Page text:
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October 2022    Download the Entire Issue (PDF) Available to the Public Vol. 48, No. 10   RSS Feed for Undercurrent Issues
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Rude Divers Can Ruin Trips (Part II)

it's all about competitiveness

from the October, 2022 issue of Undercurrent   Subscribe Now

Rude divers were once few and far between. Nowadays, just about everyone is carrying a camera, and underwater photography seems to bring out the competitive worst in some divers. Not only do photographers compete to have the best shots in their group, they also compete during the dive to get more time with a specific subject. Go somewhere like Lembeh, Indonesia, and you'll witness groups of divers with cameras jostling for position around some unfortunate hairy frogfish, pushing ahead of the photographer who got there first.

His cameras hit the back of my head, forcing me down, and I was pinned to the bottom by his weight.

In fact, one of our members, Skip Parker (Ocala, FL), thinks rude photographers are the rule rather than the exception. "Every time I see a diver with a massive erector set of camera and lights on board my dive boat, I experience acute anxiety and depression. My dive is going to be ruined. I know it is very likely that a photographer will obscure any good sights underwater, and I will get shoved away by camera gear or wait so long for the photographer to move away that the good sighting will be gone."

And many of our readers share his view.

Photography as a Scrum

One trick rude photographers employ is actually pushing others away with their bodies, often pretending they are unaware of the other divers. Raymond Clark (Whiting, NJ) tells how on a Nai'a liveaboard trip in Fiji, a woman who was pleasant enough topside took to body checking photographers off their subject instead of waiting her turn.

Kathleen Poole (Walnut Creek, CA) tells about a diver in the Solomon Islands who would take his two hands and move people out of his way when he felt they were taking too long taking pictures. On another dive, he obstructed her while she and her husband were finning toward a wreck. "After I shook my fist in front of his mask, he backed off and didn't touch me again."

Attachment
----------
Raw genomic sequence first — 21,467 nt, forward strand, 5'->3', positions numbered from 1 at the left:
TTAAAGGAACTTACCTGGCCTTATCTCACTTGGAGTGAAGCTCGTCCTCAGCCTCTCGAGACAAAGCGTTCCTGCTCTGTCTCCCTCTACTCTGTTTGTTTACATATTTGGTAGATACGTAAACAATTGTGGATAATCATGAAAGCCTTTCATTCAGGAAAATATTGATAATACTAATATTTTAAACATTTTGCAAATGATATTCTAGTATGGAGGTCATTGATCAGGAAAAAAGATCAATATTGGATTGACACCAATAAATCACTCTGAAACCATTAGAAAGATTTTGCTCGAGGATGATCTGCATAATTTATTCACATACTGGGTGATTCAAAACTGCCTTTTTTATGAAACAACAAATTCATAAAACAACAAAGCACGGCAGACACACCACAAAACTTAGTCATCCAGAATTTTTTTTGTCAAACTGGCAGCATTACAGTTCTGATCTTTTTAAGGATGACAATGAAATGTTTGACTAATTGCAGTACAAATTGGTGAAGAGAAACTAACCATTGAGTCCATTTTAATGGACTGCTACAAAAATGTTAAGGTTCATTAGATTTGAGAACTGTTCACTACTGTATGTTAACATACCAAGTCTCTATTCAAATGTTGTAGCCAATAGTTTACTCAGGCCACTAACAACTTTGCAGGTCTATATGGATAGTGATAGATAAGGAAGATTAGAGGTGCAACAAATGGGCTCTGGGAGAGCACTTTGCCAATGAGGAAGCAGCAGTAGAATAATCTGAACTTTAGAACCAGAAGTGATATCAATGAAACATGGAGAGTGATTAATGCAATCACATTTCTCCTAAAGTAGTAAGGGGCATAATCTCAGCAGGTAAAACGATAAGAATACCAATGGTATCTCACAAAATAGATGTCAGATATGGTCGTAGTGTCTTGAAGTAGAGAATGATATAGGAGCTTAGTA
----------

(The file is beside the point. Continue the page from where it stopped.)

During a dive on Paradise Reef in Cozumel, Frank Jackson (Houston, TX) was trying to photograph an octopus that was changing colors when he was hit from behind by a diver carrying a huge camera outfit with two lights. "His cameras hit the back of my head, forcing me down, and I was pinned to the bottom by his weight. I pushed off, forcing him up and back ... to say the least, there was a confrontation."

Some divers think their big and expensive camera rigs grant them privilege. Pamela Herbert (Durham, NC) was diving at CoCo View in Roatan when a couple of guys with big rigs took over when the guide found a critter. "These two guys would muscle in, park themselves on the reef, often in ecologically unsound ways, and hang in until they got the shot. Meanwhile, the sediment would get kicked up, and the critter would often bolt. I overheard them discussing how many photos they had taken, and one asked the other, 'what do you do with them all,' and he said, 'Oh, I mostly delete them.'"

Scaring off the Fish

Photographers can become very undisciplined underwater. Tyler Jackson (Jensen Beach, FL), aboard the Mermaid II, recalls a typical response to the sight of mantas at a cleaning station in Komodo. "Photographer after photographer couldn't help but swim directly at the curious mantas. Strobes flashing in rapid succession and a flurry of kicks and excitement ensured we got only two flybys before the mantas were nowhere to be seen."

Some divers try to be underwater photographers before they've got their diving skills buttoned down. In the Florida Keys, Mary K. Wicksten (Bryan, TX) witnessed a grouchy woman who was so badly overweighted she repeatedly landed 'splat' on the seabed. "I saw a big Nassau grouper lazing under a coral branch as little fish cleaned him. It could have been a great photo, but here she came and whirled toward the grouper, which fled, terrified."

Are Videographers More of a Problem?